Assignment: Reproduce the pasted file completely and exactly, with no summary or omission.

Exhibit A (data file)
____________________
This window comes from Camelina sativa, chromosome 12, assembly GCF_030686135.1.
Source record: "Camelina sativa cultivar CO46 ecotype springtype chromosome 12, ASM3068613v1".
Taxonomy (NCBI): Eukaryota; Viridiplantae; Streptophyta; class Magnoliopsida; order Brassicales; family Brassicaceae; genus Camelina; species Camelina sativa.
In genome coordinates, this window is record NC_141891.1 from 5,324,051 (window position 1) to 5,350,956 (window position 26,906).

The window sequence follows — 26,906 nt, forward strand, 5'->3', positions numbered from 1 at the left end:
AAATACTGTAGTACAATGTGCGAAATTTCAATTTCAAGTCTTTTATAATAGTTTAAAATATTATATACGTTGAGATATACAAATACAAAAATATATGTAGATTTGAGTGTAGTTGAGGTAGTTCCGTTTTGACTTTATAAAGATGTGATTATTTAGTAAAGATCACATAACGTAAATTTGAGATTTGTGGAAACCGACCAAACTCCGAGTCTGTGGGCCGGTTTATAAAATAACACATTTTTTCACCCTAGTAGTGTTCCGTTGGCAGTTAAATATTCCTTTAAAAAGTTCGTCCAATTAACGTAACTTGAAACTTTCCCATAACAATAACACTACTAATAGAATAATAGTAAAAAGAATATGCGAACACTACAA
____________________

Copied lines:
This window comes from Camelina sativa, chromosome 12, assembly GCF_030686135.1.
Source record: "Camelina sativa cultivar CO46 ecotype springtype chromosome 12, ASM3068613v1".
Taxonomy (NCBI): Eukaryota; Viridiplantae; Streptophyta; class Magnoliopsida; order Brassicales; family Brassicaceae; genus Camelina; species Camelina sativa.
In genome coordinates, this window is record NC_141891.1 from 5,324,051 (window position 1) to 5,350,956 (window position 26,906).

The window sequence follows — 26,906 nt, forward strand, 5'->3', positions numbered from 1 at the left end:
AAATACTGTAGTACAATGTGCGAAATTTCAATTTCAAGTCTTTTATAATAGTTTAAAATATTATATACGTTGAGATATACAAATACAAAAATATATGTAGATTTGAGTGTAGTTGAGGTAGTTCCGTTTTGACTTTATAAAGATGTGATTATTTAGTAAAGATCACATAACGTAAATTTGAGATTTGTGGAAACCGACCAAACTCCGAGTCTGTGGGCCGGTTTATAAAATAACACATTTTTTCACCCTAGTAGTGTTCCGTTGGCAGTTAAATATTCCTTTAAAAAGTTCGTCCAATTAACGTAACTTGAAACTTTCCCATAACAATAACACTACTAATAGAATAATAGTAAAAAGAATATGCGAACACTACAA